11:09 am, February 15, 2008

Blogger Luke Akehurst said...

I don't think they should boycott the Games but it would be great if athletes winning a medal wore a "Free Tibet" t-shirt when they got on the podium to receive it, or publicly signed a declaration condemning China's human rights record, for instance.

11:15 am, February 15, 2008

Anonymous Anonymous said...

presumably the arms manufacturers you lobby for boycott sales to the Chinese and Sudanese regimes.... I'd say stopping the sale of arms to them might be a very slightly more effective intervention than a boycott of the games, however desirable and worthy - yet ineffectual - that may be.

11:17 am, February 15, 2008

Anonymous ex blogger said...

The complexities of China's emergence from its troubled recent history are rather too great for a "free Tibet" slogan to be of much help. That's the trouble with sloganeering - it's inevitably banal. Reminds me of the anti-capitalism demonstrator holding the "replace capitalism with something nicer" banner once seen in London.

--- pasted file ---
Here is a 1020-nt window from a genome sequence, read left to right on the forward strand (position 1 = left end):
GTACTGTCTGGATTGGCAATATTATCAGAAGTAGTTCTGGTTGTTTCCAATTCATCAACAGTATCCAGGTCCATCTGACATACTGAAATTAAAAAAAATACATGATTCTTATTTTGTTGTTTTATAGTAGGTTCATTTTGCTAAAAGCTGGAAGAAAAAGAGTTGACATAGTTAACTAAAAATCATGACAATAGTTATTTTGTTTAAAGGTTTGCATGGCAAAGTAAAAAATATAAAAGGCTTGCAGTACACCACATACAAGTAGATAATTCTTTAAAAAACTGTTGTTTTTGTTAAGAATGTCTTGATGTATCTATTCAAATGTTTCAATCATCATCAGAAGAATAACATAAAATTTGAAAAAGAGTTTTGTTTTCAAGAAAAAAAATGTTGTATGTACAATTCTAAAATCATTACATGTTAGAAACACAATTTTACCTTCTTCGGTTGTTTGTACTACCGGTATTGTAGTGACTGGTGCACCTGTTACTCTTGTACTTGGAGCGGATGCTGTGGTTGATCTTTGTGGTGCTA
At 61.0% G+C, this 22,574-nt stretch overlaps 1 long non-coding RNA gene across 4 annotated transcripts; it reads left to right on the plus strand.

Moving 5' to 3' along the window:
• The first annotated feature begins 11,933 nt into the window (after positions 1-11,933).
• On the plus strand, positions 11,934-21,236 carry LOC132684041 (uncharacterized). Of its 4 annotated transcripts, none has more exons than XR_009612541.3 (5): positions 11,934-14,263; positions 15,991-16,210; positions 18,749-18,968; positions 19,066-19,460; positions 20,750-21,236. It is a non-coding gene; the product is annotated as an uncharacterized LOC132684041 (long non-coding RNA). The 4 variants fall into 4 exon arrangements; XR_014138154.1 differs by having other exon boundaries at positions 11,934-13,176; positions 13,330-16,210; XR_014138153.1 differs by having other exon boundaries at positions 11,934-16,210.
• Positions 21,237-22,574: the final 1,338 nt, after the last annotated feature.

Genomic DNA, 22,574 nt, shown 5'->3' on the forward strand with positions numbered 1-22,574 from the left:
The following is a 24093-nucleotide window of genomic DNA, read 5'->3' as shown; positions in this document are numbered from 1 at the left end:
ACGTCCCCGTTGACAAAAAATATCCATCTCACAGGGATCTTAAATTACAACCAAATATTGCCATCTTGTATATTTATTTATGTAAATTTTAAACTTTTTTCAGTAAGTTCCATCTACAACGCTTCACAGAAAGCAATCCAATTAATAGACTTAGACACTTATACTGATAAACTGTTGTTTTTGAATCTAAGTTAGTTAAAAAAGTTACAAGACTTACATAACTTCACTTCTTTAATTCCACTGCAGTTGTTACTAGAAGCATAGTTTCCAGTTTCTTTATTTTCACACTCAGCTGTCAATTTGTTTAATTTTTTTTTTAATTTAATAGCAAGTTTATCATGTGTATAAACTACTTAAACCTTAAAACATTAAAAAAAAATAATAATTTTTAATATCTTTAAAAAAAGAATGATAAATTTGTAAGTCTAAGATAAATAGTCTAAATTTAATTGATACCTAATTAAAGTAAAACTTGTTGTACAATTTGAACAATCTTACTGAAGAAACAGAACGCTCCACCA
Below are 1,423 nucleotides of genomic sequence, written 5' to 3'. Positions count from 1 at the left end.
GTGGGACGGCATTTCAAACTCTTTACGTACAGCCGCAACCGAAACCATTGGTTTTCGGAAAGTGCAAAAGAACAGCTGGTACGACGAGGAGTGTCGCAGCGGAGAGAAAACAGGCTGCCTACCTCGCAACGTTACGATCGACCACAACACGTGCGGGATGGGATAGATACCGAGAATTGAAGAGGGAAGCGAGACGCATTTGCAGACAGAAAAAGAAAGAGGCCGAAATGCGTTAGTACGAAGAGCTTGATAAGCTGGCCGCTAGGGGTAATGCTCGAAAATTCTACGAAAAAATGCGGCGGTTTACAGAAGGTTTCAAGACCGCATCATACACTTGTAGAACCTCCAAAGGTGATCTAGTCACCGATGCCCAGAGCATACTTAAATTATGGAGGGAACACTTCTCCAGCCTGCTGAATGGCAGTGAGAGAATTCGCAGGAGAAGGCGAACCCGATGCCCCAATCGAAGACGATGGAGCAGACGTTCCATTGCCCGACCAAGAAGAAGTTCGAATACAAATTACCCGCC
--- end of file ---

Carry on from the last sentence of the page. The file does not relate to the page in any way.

If we chose to boycott all the countries that do things of which we disapprove, we'd probably have to boycott every country including our own...

11:33 am, February 15, 2008

Anonymous Rich said...

People forget their most powerful tool is their money. How people spend it is very important and I'm dismayed at the amount of people in this country who don't think.

Everyone in this world deserves a fair wage for the work they do, yet here we are 260 years on from our Industrial revolution buying products made by slaves. Buts it's ok because we don't see it and oh isn't it cheap.

Get real people, if you don't need it don't buy it. Support fair trade and support British workers.